Women’s Boxing

Die deutsche Version dieses Textes können Sie auf der Zukunftsinstitut-Website lesen: »Frauenboxen«

When is a trend a trend?

Boxing for women is not a trend I was expecting to ever write about, nor is it one I imagined I would ever take part in. When trend researchers and futurists see a trend, when they notice a growing amount of people doing something that they themselves are maybe even doing – be it becoming vegan, drinking white tea or wearing purple (none of those naturally apply to me) – then it should be rigorously checked. We need to examine if it is not just a projection or wishful thinking that we are part of a movement or pioneers in a great new exciting thing that we will all be doing or hearing about sooner rather than later. We often consciously, and unconsciously look for peers, for recognition or for reassurance – especially if it is a bit of a strange or “out there” trend.
This is known as confirmation bias. We do this because we are tribal – we want to feel like part of something bigger, meaningful, or perhaps in my case, just to be reassured that I was not doing something completely mad like going to a boxing club in Vienna, or joining a ladies box camp in Bad Gastein. Or checking out boxing clubs in other cities while on holiday or travelling for work (all of which apply to me).

If I was in any doubt that there was something shifting in the public perception, and popularity of women’s boxing, it was confirmed when I passed Selfridges, London’s popular department store on Oxford Street in January 2018. Here on the ground floor was a large and prominent area devoted to boxing, curated by a 73-year-old boxer-creative-musician called Michèle Lamy. Lamyland as it was marketed, is about radical luxury – with punch bags reimagined and redesigned by artists, a range of “designer” boxing accessories and attire, and a boxing ring with a schedule of lessons from well-known boxers. Less glamorous but not less indicative of the trend was the boxing sack and gloves in the window display of Triumph ladies lingerie shop in Vienna. And then a TV advert for Proctor& Gamble’s Pantene shampoo brand with the motto “Strong is Beautiful” using the singer Ellie Goulding boxing as her hair flows unruffled and sweat-free.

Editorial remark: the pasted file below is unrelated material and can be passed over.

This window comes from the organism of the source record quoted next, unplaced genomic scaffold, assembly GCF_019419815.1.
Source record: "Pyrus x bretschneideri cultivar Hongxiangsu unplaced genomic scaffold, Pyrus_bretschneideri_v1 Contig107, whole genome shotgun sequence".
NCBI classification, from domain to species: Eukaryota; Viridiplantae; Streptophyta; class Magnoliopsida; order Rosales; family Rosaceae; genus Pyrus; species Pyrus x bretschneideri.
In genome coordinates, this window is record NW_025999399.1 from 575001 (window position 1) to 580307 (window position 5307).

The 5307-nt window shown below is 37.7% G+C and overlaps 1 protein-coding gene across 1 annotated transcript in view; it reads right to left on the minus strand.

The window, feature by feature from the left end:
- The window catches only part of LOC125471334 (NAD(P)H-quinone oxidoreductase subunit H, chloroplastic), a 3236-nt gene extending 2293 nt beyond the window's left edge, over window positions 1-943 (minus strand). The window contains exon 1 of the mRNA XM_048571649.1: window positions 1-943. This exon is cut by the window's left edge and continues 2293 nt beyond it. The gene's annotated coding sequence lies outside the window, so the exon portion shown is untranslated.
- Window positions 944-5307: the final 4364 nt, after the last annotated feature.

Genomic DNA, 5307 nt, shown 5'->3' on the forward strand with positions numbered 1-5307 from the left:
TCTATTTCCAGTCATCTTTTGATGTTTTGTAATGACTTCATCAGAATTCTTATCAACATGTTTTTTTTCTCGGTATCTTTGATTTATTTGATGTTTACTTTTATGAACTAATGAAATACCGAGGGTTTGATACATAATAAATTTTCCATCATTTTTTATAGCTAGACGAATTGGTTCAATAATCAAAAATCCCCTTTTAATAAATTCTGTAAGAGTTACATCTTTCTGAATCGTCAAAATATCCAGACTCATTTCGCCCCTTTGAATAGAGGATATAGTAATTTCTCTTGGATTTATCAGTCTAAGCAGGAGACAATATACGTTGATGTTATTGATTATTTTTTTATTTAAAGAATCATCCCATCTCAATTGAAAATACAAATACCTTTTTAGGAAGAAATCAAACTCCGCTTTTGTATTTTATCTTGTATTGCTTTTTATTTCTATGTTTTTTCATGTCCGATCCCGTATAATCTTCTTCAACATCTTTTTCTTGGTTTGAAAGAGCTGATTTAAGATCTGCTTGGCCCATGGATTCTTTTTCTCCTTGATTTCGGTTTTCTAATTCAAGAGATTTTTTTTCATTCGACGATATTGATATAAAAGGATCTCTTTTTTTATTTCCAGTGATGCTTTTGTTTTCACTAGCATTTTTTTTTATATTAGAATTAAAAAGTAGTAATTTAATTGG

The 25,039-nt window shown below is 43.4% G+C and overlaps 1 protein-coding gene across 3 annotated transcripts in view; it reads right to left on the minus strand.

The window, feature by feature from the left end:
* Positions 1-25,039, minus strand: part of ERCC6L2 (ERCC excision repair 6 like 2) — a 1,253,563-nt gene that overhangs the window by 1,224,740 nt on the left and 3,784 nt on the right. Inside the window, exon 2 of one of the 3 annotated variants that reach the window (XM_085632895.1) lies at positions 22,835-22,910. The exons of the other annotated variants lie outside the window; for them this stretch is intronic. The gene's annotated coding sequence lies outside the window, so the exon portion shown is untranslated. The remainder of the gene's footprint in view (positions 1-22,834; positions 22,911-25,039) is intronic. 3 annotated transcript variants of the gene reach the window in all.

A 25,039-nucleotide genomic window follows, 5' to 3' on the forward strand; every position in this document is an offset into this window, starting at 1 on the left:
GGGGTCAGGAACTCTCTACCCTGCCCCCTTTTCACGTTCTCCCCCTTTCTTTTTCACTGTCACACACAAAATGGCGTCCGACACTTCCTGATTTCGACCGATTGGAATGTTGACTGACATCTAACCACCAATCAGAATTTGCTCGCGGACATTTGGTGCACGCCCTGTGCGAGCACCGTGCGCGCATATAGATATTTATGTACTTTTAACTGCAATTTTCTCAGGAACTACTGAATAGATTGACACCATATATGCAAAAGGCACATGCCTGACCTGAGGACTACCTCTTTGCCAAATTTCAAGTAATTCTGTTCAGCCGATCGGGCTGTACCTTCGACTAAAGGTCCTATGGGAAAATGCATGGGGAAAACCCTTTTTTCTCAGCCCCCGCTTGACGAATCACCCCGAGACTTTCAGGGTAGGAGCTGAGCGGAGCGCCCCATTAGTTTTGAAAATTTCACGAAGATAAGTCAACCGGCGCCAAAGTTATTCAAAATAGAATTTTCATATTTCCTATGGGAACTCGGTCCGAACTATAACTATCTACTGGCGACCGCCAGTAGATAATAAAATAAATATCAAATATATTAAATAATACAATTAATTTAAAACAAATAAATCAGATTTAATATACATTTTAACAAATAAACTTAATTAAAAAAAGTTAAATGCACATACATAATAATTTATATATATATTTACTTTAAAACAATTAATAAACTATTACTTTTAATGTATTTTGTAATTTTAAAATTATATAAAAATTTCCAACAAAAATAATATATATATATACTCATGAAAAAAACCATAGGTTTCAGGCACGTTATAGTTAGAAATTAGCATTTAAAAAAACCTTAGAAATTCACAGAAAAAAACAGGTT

Backyard Club Vienna, © Oona Strathern

So why all the interest, attention and popularity? In the first instance, you might imagine that it primarily has something to do with women’s empowerment, the #metoo movement, or that fact that Women’s boxing officially became an Olympic sport in 2012. While these factors have given new impetus to women’s boxing, there is a lot more behind it than that. It is said that boxing is more than a sport, it is a state of mind, and as Lamy points out, it appeals today because “in today’s political climate you can see it as a metaphor. It’s a sport for women, for every weight, race, gender and background.”